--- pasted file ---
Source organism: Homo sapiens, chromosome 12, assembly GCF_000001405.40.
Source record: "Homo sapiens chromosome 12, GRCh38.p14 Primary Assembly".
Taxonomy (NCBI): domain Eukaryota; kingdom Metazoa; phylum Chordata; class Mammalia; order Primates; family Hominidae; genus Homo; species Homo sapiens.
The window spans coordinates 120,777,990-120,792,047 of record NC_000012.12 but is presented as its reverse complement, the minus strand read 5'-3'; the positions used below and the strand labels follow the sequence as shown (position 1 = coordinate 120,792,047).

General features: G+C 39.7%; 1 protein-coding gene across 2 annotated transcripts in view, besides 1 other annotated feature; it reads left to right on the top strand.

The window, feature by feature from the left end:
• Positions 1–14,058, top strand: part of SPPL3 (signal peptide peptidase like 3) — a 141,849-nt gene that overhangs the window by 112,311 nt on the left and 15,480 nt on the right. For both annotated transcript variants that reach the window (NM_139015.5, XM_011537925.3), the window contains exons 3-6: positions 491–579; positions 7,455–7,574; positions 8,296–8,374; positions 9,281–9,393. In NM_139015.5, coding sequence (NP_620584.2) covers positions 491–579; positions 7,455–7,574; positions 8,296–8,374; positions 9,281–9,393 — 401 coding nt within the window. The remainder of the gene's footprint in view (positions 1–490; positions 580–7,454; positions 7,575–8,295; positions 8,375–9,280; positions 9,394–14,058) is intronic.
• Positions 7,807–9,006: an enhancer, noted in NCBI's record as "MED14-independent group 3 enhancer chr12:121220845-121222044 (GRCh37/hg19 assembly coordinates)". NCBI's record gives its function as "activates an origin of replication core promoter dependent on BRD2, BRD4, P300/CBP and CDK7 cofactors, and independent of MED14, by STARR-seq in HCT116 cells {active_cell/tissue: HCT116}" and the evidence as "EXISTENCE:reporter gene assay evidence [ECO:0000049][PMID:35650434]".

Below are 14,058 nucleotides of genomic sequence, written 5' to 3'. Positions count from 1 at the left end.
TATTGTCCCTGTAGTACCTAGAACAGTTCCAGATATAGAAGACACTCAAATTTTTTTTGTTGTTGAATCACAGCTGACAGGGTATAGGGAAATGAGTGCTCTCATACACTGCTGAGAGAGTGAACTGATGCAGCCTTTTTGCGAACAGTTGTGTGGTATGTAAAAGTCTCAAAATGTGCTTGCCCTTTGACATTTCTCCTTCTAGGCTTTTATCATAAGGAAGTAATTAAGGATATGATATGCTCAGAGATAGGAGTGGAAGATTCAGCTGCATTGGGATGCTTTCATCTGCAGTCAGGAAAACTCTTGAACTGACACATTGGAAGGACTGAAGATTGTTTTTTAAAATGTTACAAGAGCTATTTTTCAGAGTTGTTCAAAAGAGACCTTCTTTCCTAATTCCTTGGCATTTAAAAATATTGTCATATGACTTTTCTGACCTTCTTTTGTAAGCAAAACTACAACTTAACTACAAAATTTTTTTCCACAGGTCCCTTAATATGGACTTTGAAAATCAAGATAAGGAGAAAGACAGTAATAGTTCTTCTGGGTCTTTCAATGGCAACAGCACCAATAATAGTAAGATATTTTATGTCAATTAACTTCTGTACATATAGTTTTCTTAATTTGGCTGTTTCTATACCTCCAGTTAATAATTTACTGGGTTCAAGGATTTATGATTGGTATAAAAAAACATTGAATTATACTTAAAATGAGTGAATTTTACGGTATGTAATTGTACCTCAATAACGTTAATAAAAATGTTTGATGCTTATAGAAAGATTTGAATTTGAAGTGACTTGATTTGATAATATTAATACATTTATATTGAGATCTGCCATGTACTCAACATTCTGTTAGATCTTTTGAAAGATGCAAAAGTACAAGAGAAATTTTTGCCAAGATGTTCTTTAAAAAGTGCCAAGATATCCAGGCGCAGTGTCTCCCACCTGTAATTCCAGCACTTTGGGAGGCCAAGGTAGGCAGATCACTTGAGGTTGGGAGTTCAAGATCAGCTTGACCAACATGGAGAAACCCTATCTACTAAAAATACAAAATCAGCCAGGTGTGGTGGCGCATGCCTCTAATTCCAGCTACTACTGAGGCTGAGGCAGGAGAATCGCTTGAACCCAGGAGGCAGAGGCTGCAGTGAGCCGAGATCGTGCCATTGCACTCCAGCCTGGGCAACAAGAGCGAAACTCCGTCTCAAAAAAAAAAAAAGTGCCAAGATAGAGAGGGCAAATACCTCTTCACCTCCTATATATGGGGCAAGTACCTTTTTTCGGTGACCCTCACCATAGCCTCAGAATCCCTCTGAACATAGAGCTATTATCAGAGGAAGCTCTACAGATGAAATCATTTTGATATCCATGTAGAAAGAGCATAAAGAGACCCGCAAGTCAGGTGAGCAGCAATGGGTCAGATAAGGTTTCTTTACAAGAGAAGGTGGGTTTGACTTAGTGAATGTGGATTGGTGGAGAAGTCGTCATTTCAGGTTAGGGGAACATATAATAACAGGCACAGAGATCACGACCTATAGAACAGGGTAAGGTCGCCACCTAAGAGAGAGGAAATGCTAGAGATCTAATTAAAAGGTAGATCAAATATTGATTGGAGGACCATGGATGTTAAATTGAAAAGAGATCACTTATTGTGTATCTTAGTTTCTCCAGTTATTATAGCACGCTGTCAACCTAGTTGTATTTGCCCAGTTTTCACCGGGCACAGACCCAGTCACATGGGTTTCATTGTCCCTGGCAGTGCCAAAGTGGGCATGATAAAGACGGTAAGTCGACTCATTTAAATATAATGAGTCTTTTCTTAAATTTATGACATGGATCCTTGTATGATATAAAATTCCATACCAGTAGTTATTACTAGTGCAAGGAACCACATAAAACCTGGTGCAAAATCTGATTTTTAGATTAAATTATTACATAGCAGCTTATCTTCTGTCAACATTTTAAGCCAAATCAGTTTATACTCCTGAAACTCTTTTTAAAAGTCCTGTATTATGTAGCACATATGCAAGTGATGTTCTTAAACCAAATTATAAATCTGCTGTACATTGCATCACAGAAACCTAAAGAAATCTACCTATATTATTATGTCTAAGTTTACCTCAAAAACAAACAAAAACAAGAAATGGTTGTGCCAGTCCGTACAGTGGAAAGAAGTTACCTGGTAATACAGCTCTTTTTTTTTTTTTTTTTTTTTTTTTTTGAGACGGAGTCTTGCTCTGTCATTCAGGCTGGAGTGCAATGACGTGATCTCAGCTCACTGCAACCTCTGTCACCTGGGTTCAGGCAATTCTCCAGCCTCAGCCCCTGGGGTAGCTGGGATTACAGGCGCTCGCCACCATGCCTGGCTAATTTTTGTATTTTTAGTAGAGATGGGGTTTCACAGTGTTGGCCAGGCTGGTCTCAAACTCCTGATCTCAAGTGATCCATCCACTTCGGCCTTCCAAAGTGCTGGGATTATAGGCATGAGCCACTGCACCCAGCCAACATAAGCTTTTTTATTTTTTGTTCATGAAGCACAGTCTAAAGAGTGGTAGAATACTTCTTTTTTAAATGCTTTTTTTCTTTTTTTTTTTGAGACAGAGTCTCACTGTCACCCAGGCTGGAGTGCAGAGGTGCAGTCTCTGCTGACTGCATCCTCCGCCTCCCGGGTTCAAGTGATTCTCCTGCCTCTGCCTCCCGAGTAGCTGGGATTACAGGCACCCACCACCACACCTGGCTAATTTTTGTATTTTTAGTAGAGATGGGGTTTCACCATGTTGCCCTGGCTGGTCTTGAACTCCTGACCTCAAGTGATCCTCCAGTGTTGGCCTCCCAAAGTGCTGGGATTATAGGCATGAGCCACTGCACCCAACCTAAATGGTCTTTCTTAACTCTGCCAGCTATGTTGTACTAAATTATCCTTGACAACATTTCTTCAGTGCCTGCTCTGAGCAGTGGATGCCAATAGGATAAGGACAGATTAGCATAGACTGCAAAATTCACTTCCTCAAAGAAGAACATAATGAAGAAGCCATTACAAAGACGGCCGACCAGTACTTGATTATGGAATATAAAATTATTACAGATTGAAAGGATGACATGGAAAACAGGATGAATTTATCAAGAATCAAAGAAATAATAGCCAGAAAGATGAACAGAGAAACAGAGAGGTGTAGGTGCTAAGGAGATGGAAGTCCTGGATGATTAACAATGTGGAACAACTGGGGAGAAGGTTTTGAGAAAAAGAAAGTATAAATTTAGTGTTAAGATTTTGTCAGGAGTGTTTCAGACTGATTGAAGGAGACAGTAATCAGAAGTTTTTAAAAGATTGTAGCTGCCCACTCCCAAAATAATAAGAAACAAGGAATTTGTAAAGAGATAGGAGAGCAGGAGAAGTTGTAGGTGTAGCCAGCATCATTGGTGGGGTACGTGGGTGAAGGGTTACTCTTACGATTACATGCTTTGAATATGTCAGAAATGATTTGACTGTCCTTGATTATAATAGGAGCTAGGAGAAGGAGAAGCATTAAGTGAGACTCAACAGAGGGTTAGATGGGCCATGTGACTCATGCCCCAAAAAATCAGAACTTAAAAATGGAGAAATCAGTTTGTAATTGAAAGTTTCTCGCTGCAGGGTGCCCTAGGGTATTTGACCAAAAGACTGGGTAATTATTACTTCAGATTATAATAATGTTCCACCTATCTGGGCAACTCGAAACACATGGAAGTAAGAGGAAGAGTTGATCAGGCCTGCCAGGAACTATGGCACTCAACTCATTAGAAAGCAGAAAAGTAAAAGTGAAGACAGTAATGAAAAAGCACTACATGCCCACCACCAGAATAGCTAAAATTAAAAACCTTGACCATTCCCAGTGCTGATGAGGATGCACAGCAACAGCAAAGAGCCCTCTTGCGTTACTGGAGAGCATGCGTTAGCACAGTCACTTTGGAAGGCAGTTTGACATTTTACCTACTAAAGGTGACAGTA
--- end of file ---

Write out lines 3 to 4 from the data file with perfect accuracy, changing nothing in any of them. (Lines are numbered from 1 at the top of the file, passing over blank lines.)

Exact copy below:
Taxonomy (NCBI): domain Eukaryota; kingdom Metazoa; phylum Chordata; class Mammalia; order Primates; family Hominidae; genus Homo; species Homo sapiens.
The window spans coordinates 120,777,990-120,792,047 of record NC_000012.12 but is presented as its reverse complement, the minus strand read 5'-3'; the positions used below and the strand labels follow the sequence as shown (position 1 = coordinate 120,792,047).